Burundi Economic Policy and Development Potential

Burundi Economic Policy and Development Potential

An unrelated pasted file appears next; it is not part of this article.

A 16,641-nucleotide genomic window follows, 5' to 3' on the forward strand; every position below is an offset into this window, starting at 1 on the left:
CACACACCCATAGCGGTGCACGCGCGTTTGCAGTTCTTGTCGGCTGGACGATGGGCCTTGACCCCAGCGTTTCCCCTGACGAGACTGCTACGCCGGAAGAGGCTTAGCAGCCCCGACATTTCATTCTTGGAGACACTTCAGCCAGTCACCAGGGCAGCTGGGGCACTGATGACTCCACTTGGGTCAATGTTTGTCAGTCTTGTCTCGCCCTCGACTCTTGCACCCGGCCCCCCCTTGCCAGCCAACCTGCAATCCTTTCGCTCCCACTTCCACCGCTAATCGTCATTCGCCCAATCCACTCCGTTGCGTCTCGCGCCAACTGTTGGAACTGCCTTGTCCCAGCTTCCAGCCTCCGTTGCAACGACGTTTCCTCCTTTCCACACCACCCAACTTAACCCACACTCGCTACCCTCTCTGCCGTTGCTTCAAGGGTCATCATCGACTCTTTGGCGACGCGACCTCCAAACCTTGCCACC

Burundi’s accession to the East African Community (EAC) in 2007 was an important step towards the economic development of the small East African state. In the EAC, Burundi (along with South Sudan) is the economically weakest link and also lags far behind the other member states in terms of infrastructure and level of development. The situation has continued to deteriorate since 2015. A common market of the five member states has existed since 2010. This is intended to facilitate the exchange of goods, and freedom of establishment for workers is planned. Following the example of the EU, there should even be a common currency. The date of introduction 2012 could not be met here: Kenya, for example, feared financial disadvantages as the strongest economic force in East Africa, Burundi could not withstand the strong economic competition due to the political situation. The common currency plans were put on hold. More recent considerations are considering an introduction in 2024. The positive short- and medium-term effects of the Customs Union of the East African Community (EAC) are still barely noticeable. A real integration of the country into the economic union is only inadequate instead of. It becomes clear that Burundi must significantly increase its reform efforts in order not to be left behind in competition with the other member states or to be able to benefit from integration. However, the EAC offers the possibility of improved regional integration and opportunities for more efficient economic development in Burundi, for example in the coffee sector. In 2008, Burundi made modest efforts to reform and privatize the coffee sector, but there has been little export growth to date. So far, Burundi has not been able to claim its interests vehemently enough within the EAC, which may not least be due to the English language used in negotiations. Since 2016, the Burundian Libérat Mfumukeo Secretary General of the EAC for 5 years.